Cholera. You've probably heard about this disease that is plagued the world for centuries, spreading around sickening and killing millions. But what you probably didn't know is that the disease has created one of the worlds the longest pandemics … ever. So what exactly does cholera do to the body? How can we prevent it? And why has this ancient disease lasted throughout the ages? It’s actually a good time to be talking about cholera because of the COVID-19 pandemic right now because cholera causes pandemics, and we’ve had seven pandemics of cholera in the last 200 years.
First discovered in the Ganges delta in India, Cholera is caused by the bacteria Vibrio Cholerae. And it's been around since ancient times, with multiple pandemics starting in 1817. During that first outbreak was when the world really got to know about this disease. Out of the more than 200 subgroups of V. Cholerae, only two are known to actually cause Cholera: O1 which is responsible for most of the recent outbreaks, and O139 which is linked to more isolated cases.
So how exactly does the bacteria spread? Well, that mystery was solved thanks to a pump back in 1854. John Snow is like one of those legendary epidemiology figures that everybody learns about when they learn about cholera. John Snow noticed, that there was a lot of cholera happening in London, and he started looking at the patterns of how cholera was spreading, and he noticed that the areas which had high incidence of cholera, all had a similar drinking source, a water pump.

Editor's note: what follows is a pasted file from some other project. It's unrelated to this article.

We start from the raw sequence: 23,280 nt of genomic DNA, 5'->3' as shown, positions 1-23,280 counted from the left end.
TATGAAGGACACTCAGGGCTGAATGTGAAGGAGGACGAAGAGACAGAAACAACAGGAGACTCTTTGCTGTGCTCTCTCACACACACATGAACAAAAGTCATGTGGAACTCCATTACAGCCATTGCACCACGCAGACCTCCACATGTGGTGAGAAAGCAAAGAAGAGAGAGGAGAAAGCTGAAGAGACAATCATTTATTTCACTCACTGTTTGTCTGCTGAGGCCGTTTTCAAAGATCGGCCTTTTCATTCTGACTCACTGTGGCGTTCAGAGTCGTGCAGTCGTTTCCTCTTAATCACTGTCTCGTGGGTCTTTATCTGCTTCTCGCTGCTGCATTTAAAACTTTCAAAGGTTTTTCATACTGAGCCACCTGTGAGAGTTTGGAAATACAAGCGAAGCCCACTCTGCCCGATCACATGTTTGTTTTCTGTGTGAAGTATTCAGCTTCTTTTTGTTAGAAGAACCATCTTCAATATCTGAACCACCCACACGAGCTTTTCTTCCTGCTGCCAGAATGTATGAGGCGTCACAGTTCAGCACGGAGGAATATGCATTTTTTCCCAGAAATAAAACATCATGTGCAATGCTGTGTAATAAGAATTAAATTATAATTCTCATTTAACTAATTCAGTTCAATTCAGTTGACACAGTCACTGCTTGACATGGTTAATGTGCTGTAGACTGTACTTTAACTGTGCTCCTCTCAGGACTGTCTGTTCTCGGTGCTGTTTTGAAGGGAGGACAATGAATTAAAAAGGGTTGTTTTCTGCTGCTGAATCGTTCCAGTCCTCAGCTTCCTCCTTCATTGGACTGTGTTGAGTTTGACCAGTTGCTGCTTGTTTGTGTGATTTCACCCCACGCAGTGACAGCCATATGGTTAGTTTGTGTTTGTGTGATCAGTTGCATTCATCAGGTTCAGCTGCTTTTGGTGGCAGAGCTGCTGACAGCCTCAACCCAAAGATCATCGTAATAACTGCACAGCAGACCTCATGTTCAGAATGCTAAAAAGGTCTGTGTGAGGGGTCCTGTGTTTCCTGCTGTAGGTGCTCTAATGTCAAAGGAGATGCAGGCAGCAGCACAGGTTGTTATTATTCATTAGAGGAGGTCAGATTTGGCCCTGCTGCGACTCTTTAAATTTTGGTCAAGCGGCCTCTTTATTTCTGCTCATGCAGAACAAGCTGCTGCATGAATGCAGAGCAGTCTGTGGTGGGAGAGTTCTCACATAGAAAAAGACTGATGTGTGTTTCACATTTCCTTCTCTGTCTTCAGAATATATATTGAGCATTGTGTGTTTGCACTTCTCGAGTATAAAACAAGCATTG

And so he removed that water pump and it showed that cholera rates in those areas went down and it’s a famous epidemiology story about one smart person paying attention to patterns of disease and figuring out how to stop it. And two centuries later, were still trying to figure it out. What we know is that when a person contracts cholera, its usually through a contaminated source like drinking water that's come into contact with infected feces. Now, after that first sip, it takes the bacteria anywhere from a few hours to a couple of days to begin wreaking havoc on the body.
When you ingest the bacteria, it goes from your mouth, into your esophagus, into your stomach, and then pass the stomach and where it causes disease is in the small intestine. Once there, the bacteria swims towards the intestinal wall, pushing through the thick mucous layer of the intestines epithelial cells where it then attaches itself and begins to multiply, releasing toxins that stimulate the cells to secrete water.
And that's where the chaos begins. What it does to the body is it will cause vomiting. It causes stomach pains. It causes bad watery diarrhea. All of a sudden, all the water in your body starts being secreted through your intestinal cells. The secretion of fluids is so massive that you basically pour out liters of fluid from your body. That’s how cholera kills, right, because it just dehydrates then all the organs shut down. Like if you’ve seen a cholera dehydration in your life once, you never forget it. If that weren't scary enough, that rapid loss of fluid can all happen within a matter of hours of showing symptoms. Thankfully, only a minority of cases experience this. While the rest have mild to moderate symptoms, developing bouts of nausea, vomiting, and loose stools. But milder cases still present a threat because patients can excrete V. Cholerae for up to two weeks after the infection has passed. Luckily though, we know how to treat it.